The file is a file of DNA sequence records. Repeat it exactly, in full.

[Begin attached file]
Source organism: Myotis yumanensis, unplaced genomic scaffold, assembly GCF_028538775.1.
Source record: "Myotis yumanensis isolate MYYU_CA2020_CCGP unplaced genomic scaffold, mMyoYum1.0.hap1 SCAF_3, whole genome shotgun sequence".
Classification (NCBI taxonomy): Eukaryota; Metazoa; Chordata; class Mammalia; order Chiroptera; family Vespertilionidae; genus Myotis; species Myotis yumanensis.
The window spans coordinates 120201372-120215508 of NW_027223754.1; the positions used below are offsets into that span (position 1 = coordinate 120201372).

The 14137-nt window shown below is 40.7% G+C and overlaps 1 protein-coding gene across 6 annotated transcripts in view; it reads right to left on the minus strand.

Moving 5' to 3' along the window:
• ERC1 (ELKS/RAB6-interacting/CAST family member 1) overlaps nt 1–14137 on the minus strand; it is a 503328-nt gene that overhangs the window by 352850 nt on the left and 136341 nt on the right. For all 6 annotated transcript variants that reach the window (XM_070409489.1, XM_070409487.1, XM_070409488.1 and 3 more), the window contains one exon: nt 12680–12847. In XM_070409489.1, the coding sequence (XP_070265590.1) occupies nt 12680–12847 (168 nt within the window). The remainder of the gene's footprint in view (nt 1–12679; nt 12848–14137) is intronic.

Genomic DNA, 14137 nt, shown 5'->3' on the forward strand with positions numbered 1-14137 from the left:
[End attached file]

Source organism: Myotis yumanensis, unplaced genomic scaffold, assembly GCF_028538775.1.
Source record: "Myotis yumanensis isolate MYYU_CA2020_CCGP unplaced genomic scaffold, mMyoYum1.0.hap1 SCAF_3, whole genome shotgun sequence".
Classification (NCBI taxonomy): Eukaryota; Metazoa; Chordata; class Mammalia; order Chiroptera; family Vespertilionidae; genus Myotis; species Myotis yumanensis.
The window spans coordinates 120201372-120215508 of NW_027223754.1; the positions used below are offsets into that span (position 1 = coordinate 120201372).

The 14137-nt window shown below is 40.7% G+C and overlaps 1 protein-coding gene across 6 annotated transcripts in view; it reads right to left on the minus strand.

Moving 5' to 3' along the window:
• ERC1 (ELKS/RAB6-interacting/CAST family member 1) overlaps nt 1–14137 on the minus strand; it is a 503328-nt gene that overhangs the window by 352850 nt on the left and 136341 nt on the right. For all 6 annotated transcript variants that reach the window (XM_070409489.1, XM_070409487.1, XM_070409488.1 and 3 more), the window contains one exon: nt 12680–12847. In XM_070409489.1, the coding sequence (XP_070265590.1) occupies nt 12680–12847 (168 nt within the window). The remainder of the gene's footprint in view (nt 1–12679; nt 12848–14137) is intronic.

Genomic DNA, 14137 nt, shown 5'->3' on the forward strand with positions numbered 1-14137 from the left: